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**Problem Solving by Searching**

CSC361 AI CSC361: Problem Solving & Search

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**Search Strategies: Classification**

Search Strategies can be Uninformed Search Strategy Informed Search Strategy Uninformed search strategies use only the information available in the problem definition. Informed search strategies use other domain specific information. AI CSC361: Problem Solving & Search

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**Informed Search Strategies**

Informed search strategies employ problem specific knowledge to make a choice of which node to select next. This knowledge is formulated in the form of a function f(x). Best-first search Uniform Cost Search Greedy best-first search A* search AO* AI CSC361: Problem Solving & Search

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**AI CSC361: Problem Solving & Search**

Best First Search Idea: Select the best node to goal check and expand. Which is the best node? An evaluation function f(n) tell us which node is the best. The value returned by f(n) gives an estimate of the ‘desirability’ of node n. Or its closeness to the goal state. So the nodes in the Open List are ordered according to the values returned by f(n) and first node selected. AI CSC361: Problem Solving & Search

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**AI CSC361: Problem Solving & Search**

Best First Search: UCS Example of Best First Search: Uniform Cost Search, Greedy Search, A*. UCS: its evaluation function is the total path cost incurred up to a node n. f(n) = g(n) = cost from start state to n. Drawback: g(n) does not direct search towards the goal, because it considers the cost incurred in the past not the cost that will be incurred in the future. AI CSC361: Problem Solving & Search

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**AI CSC361: Problem Solving & Search**

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**Best First Search: Greedy Search**

Evaluation function f(n) = h(n) (a heuristic function) h(n) gives estimate of cost from n to goal e.g., hSLD(n) = straight-line distance from n to Bucharest Greedy search expands the node that appears to be closest to the goal AI CSC361: Problem Solving & Search

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**AI CSC361: Problem Solving & Search**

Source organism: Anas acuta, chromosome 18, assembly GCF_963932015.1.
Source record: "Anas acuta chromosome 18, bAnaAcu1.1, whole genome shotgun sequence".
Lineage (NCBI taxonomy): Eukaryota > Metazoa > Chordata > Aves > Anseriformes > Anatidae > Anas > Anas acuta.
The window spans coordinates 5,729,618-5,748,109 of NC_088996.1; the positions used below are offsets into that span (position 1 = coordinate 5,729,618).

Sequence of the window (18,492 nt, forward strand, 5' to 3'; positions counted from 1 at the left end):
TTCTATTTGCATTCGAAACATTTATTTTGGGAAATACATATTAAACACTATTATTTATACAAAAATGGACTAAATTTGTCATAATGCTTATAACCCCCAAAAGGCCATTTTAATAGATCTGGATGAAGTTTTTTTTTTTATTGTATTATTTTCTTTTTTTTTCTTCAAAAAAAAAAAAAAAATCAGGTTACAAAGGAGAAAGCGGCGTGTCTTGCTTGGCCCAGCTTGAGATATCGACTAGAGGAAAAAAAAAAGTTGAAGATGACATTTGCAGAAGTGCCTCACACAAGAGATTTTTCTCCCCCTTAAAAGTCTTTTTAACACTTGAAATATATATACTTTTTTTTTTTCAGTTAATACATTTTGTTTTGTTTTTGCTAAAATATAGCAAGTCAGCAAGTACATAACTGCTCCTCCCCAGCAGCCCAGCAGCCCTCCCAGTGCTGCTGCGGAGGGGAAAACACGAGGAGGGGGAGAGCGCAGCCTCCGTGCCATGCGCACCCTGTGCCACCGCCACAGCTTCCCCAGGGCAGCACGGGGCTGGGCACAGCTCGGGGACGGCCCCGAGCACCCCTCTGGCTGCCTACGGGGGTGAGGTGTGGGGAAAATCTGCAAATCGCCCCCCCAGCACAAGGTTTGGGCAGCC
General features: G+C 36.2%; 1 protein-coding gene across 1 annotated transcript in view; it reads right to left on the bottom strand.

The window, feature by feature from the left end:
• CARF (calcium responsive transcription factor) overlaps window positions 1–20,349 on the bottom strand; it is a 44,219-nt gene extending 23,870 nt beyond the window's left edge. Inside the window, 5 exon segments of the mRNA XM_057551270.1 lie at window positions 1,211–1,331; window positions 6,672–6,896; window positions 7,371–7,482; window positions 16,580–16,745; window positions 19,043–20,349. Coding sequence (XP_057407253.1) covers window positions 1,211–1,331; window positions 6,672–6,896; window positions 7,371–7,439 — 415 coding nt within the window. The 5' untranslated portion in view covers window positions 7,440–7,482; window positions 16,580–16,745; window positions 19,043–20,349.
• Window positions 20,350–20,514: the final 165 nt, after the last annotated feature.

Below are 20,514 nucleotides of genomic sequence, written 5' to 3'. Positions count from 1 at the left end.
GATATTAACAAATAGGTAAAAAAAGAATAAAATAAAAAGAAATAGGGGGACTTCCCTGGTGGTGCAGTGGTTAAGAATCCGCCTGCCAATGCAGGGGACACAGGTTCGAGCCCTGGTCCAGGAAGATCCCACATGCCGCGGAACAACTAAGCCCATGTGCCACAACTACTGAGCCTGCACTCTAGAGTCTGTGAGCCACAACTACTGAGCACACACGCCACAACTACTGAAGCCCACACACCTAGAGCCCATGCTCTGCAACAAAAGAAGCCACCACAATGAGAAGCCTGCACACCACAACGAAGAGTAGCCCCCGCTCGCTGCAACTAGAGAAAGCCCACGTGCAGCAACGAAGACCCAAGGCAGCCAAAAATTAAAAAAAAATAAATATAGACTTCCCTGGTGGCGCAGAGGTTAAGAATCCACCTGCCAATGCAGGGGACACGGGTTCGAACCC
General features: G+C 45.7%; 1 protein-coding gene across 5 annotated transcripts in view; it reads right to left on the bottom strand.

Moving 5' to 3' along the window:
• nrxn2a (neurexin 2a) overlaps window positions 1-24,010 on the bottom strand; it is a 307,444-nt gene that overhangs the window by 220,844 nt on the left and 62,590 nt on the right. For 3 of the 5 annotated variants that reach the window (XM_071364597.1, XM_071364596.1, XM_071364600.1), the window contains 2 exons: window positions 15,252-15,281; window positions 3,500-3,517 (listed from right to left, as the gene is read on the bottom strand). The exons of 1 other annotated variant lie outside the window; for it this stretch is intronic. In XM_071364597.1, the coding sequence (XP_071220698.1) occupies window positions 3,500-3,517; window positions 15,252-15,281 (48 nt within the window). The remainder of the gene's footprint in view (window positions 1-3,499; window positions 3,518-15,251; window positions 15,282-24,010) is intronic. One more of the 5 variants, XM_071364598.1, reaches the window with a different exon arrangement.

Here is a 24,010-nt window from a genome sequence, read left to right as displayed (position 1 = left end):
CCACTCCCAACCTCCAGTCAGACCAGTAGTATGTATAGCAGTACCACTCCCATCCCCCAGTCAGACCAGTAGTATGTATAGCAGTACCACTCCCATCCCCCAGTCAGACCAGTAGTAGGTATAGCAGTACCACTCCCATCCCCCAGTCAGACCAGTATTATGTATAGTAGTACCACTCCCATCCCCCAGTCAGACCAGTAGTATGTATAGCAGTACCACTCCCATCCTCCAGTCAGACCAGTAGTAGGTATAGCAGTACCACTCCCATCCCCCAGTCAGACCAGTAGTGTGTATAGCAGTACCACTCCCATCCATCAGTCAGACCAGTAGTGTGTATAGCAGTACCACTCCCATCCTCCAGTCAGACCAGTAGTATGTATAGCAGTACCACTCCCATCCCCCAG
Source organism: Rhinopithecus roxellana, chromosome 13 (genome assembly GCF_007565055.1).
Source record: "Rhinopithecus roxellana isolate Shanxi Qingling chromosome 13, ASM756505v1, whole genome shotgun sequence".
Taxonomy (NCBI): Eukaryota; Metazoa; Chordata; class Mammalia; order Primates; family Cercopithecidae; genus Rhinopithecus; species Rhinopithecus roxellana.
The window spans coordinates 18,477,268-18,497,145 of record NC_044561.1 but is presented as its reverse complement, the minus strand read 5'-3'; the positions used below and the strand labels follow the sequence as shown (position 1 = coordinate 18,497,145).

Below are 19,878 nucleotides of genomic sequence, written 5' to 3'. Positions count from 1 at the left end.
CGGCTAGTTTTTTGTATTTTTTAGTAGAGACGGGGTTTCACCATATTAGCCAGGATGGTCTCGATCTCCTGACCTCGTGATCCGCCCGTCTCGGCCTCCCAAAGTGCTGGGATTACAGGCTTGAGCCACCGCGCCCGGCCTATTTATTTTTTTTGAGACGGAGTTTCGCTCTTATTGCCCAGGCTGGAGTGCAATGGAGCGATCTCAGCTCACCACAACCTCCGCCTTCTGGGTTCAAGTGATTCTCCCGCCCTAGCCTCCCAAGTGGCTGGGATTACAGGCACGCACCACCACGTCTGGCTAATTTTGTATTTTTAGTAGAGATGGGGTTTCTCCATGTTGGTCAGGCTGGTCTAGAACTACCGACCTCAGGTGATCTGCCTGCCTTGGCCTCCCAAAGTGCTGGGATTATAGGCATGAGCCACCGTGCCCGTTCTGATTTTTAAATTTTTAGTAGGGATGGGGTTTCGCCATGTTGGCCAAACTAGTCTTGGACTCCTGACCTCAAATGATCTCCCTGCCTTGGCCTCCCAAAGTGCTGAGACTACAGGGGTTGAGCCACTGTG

ARAD SIBIU TIMSOURA ZIRIND 253 329 374 ARAD 366 AI CSC361: Problem Solving & Search

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**AI CSC361: Problem Solving & Search**

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**AI CSC361: Problem Solving & Search**

Greedy Search Complete? No – can get stuck in loops, e.g., Iasi Neamt Iasi Neamt Time? O(bm), but a good heuristic can give dramatic improvement Space? O(bm) -- keeps all nodes in memory Optimal? No AI CSC361: Problem Solving & Search

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**AI CSC361: Problem Solving & Search**

A* Search Idea: Considers cost to reach node n from start state and cost to reach goal from n. Evaluation function f(n) = g(n) + h(n) g(n) = cost so far to reach n h(n) = estimated cost from n to goal f(n) = estimated total cost of path through n to goal AI CSC361: Problem Solving & Search

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**AI CSC361: Problem Solving & Search**

2 3 4 AI CSC361: Problem Solving & Search

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**AI CSC361: Problem Solving & Search**

5 6 AI CSC361: Problem Solving & Search

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**AI CSC361: Problem Solving & Search**

A* Search Complete? Yes Time? O(bd) .. Exponential Space? Keeps all nodes in memory Optimal? Yes provided that h(n) is admissible and consistent. AI CSC361: Problem Solving & Search

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**AI CSC361: Problem Solving & Search**

Admissible Heuristic A heuristic h(n) is admissible if for every node n, h(n) ≤ h*(n), where h*(n) is the true cost to reach the goal state from n. An admissible heuristic never overestimates the cost to reach the goal, i.e., it is optimistic Example: hSLD(n) (never overestimates the actual road distance) Theorem: If h(n) is admissible, A* using TREE-SEARCH is optimal AI CSC361: Problem Solving & Search

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**AI CSC361: Problem Solving & Search**

Admissible Heuristic For the 8-puzzle: h1(n) = No. of misplaced tiles h1(S)= 8 h2(n) = sum of distances of tiles from their goal position h2(S) = = 18 AI CSC361: Problem Solving & Search

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**AI CSC361: Problem Solving & Search**

Consistent Heuristic A heuristic is consistent if for every node n, every successor n' of n generated by any action a, h(n) ≤ c(n,a,n') + h(n') If h is consistent, we have f(n') = g(n') + h(n') = g(n) + c(n,a,n') + h(n') ≥ g(n) + h(n) = f(n) f(n) is non-decreasing along any path Theorem: If h(n) is consistent, A* using GRAPH-SEARCH is optimal AI CSC361: Problem Solving & Search

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**AI CSC361: Problem Solving & Search**